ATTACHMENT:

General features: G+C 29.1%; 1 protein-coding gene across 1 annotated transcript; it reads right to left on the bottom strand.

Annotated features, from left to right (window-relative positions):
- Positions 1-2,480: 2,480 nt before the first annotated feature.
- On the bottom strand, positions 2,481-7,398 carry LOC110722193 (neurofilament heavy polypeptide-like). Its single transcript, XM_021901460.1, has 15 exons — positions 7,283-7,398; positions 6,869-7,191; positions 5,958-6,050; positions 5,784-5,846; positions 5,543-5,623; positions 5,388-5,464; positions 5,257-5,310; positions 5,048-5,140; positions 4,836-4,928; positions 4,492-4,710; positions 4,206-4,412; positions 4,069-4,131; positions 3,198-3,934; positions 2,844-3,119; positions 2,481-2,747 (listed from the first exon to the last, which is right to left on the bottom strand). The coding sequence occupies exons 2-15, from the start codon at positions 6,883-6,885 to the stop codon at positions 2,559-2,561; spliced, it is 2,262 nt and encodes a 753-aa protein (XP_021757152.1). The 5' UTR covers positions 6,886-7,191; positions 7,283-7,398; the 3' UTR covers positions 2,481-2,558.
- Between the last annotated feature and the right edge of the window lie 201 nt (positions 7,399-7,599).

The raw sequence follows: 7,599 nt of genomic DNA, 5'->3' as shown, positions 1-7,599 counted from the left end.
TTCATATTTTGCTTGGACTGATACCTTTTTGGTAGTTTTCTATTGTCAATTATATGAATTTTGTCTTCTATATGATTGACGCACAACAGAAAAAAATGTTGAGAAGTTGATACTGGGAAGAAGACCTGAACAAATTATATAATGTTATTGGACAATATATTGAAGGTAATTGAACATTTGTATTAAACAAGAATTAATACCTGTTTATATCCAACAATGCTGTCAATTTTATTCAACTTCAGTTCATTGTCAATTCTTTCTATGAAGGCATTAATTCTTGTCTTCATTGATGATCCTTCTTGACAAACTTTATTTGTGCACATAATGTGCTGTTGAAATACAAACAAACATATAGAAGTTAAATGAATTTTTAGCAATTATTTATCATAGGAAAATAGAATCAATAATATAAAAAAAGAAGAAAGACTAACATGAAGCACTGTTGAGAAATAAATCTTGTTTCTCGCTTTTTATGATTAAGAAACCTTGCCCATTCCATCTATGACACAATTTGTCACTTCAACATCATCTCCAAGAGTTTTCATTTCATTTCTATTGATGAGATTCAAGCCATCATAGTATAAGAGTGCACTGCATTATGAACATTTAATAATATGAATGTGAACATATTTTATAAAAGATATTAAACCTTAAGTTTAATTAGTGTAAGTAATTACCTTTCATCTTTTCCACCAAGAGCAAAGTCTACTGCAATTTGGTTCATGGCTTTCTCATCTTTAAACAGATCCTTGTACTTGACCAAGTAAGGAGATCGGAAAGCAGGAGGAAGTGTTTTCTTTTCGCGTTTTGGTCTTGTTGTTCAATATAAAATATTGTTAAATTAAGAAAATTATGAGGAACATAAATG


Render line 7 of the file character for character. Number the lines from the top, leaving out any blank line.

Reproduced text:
TTCATATTTTGCTTGGACTGATACCTTTTTGGTAGTTTTCTATTGTCAATTATATGAATTTTGTCTTCTATATGATTGACGCACAACAGAAAAAAATGTTGAGAAGTTGATACTGGGAAGAAGACCTGAACAAATTATATAATGTTATTGGACAATATATTGAAGGTAATTGAACATTTGTATTAAACAAGAATTAATACCTGTTTATATCCAACAATGCTGTCAATTTTATTCAACTTCAGTTCATTGTCAATTCTTTCTATGAAGGCATTAATTCTTGTCTTCATTGATGATCCTTCTTGACAAACTTTATTTGTGCACATAATGTGCTGTTGAAATACAAACAAACATATAGAAGTTAAATGAATTTTTAGCAATTATTTATCATAGGAAAATAGAATCAATAATATAAAAAAAGAAGAAAGACTAACATGAAGCACTGTTGAGAAATAAATCTTGTTTCTCGCTTTTTATGATTAAGAAACCTTGCCCATTCCATCTATGACACAATTTGTCACTTCAACATCATCTCCAAGAGTTTTCATTTCATTTCTATTGATGAGATTCAAGCCATCATAGTATAAGAGTGCACTGCATTATGAACATTTAATAATATGAATGTGAACATATTTTATAAAAGATATTAAACCTTAAGTTTAATTAGTGTAAGTAATTACCTTTCATCTTTTCCACCAAGAGCAAAGTCTACTGCAATTTGGTTCATGGCTTTCTCATCTTTAAACAGATCCTTGTACTTGACCAAGTAAGGAGATCGGAAAGCAGGAGGAAGTGTTTTCTTTTCGCGTTTTGGTCTTGTTGTTCAATATAAAATATTGTTAAATTAAGAAAATTATGAGGAACATAAATG